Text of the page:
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Houston Filmmakers and Actors: A twang Texans really can call their own

Sunday, January 09, 2005

A twang Texans really can call their own

Jan. 8, 2005, 10:55PM

A twang Texans really can call their own
On the trail of y'all, linguists find pride among double modals
Chicago Tribune

SAN ANTONIO - Turns out it's all in the y'all.

If you find yourself in a group of Southerners and want to spot the Texan in the bunch, listen hard for the "y'alls." Most of the group will surely use the contraction, but the Texan is more likely to employ it to refer to a single individual as well.

That's just one of the unusual discoveries made by two linguistics professors at the University of Texas at San Antonio who are studying Texas Twang, the distinctive dialect of English proudly spoken by natives of the Lone Star State — and sometimes ridiculed by the rest of the country.

The husband-wife team, Guy Bailey and Jan Tillery, are fixin' to complete the last of their research this summer. When they're done finished with their work, which is underwritten by the National Geographic Society, they might could write the definitive guide to what they lovingly call TXE, or Texas English.

"Texas is different — it's the only state that was its own country at one time and has its own creation story," said Bailey, a native of Alabama and provost and executive vice president of the university. "Out of that has come a sense of braggadocio and a strong desire to hold on to a unique way of speaking."

"Y'all" is a case in point. Use of the term is spreading beyond the South throughout the United States, Tillery noted, largely because it fills a linguistic need: It's a clearer way to denote the second-person plural than the existing — and confusing — "you."

But Texans, in a kind of defiant counter-reaction to the mass appropriation of their beloved term, now also use it to refer to one person as well as many ("Y'all are my beautiful wife"), Tillery said. That, of course, is precisely the kind of confusion that "y'all" evolved to clear up in the first place.

"If the rest of the country says you can't use 'y'all' except for more than one person, then of course we're going to take it and say, no, you can use it for one person," said Tillery, whose drawling speech bears the marked twang of her childhood home in Lubbock.

"For me it's a conscious effort, because I was treated as such a backwards pea-brain because of how I talked that I decided I would just be very upfront and even more pronounced," she said. "I'll tell you something — it's a good way to hide an intellect."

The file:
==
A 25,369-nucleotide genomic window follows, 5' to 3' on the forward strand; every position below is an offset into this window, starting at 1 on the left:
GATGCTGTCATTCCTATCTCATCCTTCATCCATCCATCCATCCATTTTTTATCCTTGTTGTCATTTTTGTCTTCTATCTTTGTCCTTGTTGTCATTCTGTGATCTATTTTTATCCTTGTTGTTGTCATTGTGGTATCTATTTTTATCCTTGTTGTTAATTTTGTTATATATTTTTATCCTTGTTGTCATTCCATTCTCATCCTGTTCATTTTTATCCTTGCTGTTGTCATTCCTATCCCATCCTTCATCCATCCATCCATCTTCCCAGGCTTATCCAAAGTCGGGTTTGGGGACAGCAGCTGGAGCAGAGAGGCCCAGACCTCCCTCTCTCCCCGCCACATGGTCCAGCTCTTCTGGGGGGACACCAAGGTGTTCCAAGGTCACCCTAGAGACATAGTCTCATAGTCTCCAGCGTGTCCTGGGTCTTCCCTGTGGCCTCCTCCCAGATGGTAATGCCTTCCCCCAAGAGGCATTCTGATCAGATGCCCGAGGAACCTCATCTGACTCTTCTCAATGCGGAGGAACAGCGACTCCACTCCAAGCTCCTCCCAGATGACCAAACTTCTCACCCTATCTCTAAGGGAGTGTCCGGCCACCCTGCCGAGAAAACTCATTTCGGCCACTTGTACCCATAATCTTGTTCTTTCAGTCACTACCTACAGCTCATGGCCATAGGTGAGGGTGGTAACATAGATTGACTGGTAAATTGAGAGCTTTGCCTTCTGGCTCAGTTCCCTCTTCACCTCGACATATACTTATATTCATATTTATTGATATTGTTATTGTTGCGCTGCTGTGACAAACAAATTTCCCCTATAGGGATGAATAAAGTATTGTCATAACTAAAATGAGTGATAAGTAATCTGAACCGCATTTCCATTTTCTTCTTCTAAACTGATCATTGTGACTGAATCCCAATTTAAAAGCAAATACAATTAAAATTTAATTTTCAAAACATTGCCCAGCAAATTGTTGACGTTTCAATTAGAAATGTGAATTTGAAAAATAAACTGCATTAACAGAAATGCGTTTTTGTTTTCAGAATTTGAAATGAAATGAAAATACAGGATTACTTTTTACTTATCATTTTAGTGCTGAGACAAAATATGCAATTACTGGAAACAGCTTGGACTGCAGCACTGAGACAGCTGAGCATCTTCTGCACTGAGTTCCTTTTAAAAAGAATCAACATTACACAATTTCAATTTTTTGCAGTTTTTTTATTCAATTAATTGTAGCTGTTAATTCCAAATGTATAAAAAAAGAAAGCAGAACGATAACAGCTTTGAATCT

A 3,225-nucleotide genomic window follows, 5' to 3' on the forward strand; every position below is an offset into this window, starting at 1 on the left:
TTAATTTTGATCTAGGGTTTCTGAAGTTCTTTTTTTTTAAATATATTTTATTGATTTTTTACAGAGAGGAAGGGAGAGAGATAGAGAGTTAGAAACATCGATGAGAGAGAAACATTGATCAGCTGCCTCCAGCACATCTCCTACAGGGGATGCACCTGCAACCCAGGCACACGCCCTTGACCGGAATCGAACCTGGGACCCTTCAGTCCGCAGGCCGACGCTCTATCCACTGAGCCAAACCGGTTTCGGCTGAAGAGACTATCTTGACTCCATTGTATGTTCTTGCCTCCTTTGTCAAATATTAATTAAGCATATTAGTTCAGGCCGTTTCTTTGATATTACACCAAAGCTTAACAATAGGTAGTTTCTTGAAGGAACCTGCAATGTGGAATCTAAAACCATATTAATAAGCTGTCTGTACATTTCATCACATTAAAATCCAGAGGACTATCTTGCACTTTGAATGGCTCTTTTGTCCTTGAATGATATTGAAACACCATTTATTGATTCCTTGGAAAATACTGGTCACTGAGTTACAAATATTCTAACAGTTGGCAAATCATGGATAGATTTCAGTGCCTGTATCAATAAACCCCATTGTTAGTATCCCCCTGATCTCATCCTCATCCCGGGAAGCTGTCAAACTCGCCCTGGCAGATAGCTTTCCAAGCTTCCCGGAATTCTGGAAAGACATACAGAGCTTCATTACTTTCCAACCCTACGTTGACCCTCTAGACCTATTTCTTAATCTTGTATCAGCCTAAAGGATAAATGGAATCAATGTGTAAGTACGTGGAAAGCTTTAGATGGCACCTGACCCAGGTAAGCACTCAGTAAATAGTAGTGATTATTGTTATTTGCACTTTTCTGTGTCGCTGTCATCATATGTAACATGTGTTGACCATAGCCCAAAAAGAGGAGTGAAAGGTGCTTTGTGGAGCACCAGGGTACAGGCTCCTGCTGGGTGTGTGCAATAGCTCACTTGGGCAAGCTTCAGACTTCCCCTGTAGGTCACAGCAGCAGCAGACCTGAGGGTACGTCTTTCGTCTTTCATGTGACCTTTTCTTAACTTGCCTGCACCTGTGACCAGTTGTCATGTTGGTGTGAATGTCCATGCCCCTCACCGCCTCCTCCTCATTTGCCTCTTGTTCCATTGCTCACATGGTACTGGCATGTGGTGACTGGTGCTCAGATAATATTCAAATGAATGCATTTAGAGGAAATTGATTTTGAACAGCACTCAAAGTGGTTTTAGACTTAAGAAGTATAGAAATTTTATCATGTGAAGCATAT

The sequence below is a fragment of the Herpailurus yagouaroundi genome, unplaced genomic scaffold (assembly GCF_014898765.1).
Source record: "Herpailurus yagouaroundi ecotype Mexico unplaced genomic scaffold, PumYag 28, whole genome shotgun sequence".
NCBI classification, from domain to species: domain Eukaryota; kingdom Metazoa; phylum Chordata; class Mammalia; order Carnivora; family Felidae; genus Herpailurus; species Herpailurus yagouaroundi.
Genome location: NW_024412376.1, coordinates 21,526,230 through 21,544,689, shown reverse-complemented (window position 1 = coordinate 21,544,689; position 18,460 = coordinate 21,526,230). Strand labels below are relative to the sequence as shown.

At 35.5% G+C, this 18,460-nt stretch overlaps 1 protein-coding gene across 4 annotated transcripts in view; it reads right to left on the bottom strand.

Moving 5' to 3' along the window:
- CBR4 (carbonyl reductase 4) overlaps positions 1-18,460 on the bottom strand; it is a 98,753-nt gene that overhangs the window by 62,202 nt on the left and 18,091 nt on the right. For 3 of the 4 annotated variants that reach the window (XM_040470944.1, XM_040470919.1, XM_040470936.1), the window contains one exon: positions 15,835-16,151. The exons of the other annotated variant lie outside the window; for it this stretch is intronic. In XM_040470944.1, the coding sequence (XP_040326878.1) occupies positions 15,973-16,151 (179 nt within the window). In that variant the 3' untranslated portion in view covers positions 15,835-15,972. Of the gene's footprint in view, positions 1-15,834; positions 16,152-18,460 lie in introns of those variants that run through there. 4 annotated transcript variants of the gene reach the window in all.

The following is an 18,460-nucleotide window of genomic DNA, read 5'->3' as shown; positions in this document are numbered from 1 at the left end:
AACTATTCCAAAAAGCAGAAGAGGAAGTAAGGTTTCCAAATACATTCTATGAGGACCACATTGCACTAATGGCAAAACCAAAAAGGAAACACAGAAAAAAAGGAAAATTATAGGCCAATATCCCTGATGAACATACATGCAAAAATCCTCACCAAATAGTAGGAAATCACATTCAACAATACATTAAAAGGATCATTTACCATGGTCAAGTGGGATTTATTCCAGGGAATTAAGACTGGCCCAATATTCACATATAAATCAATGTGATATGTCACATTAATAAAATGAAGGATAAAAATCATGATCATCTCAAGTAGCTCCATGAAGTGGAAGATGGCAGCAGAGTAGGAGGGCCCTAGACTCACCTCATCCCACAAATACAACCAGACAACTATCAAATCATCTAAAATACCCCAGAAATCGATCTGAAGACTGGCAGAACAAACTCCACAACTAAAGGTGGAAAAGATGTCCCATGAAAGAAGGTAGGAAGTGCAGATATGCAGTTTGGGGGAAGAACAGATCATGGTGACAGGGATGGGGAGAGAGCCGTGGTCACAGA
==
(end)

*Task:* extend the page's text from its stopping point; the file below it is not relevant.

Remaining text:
To conduct their research, Bailey and Tillery have divided the state into 116 geographic grids and have sought to interview four representative Texans in each one. Ideally they try to find four generations of a single family, to chart linguistic changes over time. To locate their subjects, they often approach small-town postmasters for referrals.

Interviewees are asked a series of 250 questions to check unique Texas pronunciations and determine whether they use certain words and phrases, such as "polecat" for skunk or "snake feeder" for dragonfly.

Some of the terms are used elsewhere across the southern United States as well, but many combinations are distinctively Texan.

Then the interview subjects read aloud a brief story, My Friend Hugo, carefully designed by Tillery to contain every vowel sound and phonetic variation in the English language. To an expert linguist, how a person reads the story can reveal where that person comes from.

Most native Texans, for example, use a flat "i", saying "naht" for "night" and "rahd" for "ride," and they don't make any audible distinction when pronouncing such words as "pool" and "pull" or "fool" and "full."

The researchers have found that some distinctive Texas speech patterns, such as saying "warsh" instead of "wash" and "lard" instead of "lord," are beginning to disappear as younger generations abandon them.

But in other ways, Texas English is expanding. Newcomers to the state soon begin sounding like Texans, Bailey noted, tossing around "y'all" and saying "Ahma fixin' to" (generally defined as "I will do it if I get around to it").

The infamous double modal ("might could," "may can," "might would"), a hedging construction denoting less certainty than "might" alone, remains more elusive to new arrivals, however.

When all is said and done, do Texans sound funny?

"Not to Texans," Bailey said, "and not really to other people in the South."


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